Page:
She was noted for her beauty, wit and love affairs. He was noted as the worst bore, but the finest shot, in England. So his appeal for his wife seems to have been that he enabled her to live a life devoted to pleasure, the arts, and the spending of limitless wealth.
The newly-weds settled in Coombe Warren, a mansion near the symmit of Kingston Hill, set in 22 acres. Gladys re-named it Coombe Court and extended it on a massive scale, virtually doubling the accommodation and adding a concert hall and ballroom.
Nellie Melba, left
She was a close friend of the future Edward VII and Queen Alexandra, and the chief patron of the London opera and ballet seasons. Thus her parties at Coombe Court were among the most brilliant in Britain. On one occasion, for example, the Russian Ballet was taking London by storm, so Gladys brought the most famous dancers in the world, Nijinsky and Karsavina, to dine at Coombe Court and meet Queen Alexandra and her sister the Dowager Empress Marie.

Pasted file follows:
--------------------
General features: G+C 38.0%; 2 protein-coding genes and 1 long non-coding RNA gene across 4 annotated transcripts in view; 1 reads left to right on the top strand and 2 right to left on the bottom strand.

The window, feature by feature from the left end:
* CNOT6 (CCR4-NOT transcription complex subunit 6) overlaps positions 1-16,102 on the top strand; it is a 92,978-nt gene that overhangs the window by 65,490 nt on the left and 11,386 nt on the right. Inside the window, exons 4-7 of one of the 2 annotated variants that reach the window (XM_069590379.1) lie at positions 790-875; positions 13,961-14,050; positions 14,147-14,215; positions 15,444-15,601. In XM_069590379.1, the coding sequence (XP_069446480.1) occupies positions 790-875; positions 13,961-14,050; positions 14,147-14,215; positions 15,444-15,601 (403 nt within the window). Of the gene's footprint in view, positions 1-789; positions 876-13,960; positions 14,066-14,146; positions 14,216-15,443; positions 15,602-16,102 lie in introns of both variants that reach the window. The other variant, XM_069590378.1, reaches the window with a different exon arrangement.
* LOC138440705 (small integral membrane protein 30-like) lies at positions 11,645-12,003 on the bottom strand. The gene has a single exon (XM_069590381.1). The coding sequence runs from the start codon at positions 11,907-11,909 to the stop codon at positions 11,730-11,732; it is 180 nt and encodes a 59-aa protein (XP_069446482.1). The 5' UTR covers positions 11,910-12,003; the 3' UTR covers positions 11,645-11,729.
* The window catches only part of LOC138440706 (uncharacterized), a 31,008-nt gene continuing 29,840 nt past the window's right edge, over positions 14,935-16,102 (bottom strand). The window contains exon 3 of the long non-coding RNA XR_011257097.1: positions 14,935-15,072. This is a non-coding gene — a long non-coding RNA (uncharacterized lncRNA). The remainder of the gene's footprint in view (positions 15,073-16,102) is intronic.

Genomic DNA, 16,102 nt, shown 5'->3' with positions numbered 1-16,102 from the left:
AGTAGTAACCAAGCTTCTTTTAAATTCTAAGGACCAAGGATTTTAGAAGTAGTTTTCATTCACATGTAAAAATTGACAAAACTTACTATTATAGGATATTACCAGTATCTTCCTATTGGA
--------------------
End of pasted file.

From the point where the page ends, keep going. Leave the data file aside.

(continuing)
Gladys also had a passion for opera, and in the late 19th century was virtually running the Royal Opera House at Covent Garden. Its policy was ostensibly decided by a committee of male aristocrats, whose decision on what operas were to be staged, and which singers engaged, were implemented by the theatre manager Augustus Harris.
In reality it was the committee members’ wives who called the tune, and by far the most influential of them were Gladys and her Kingston neighbour, Lady Charles Beresford, who lived close by in Coombe Cottage.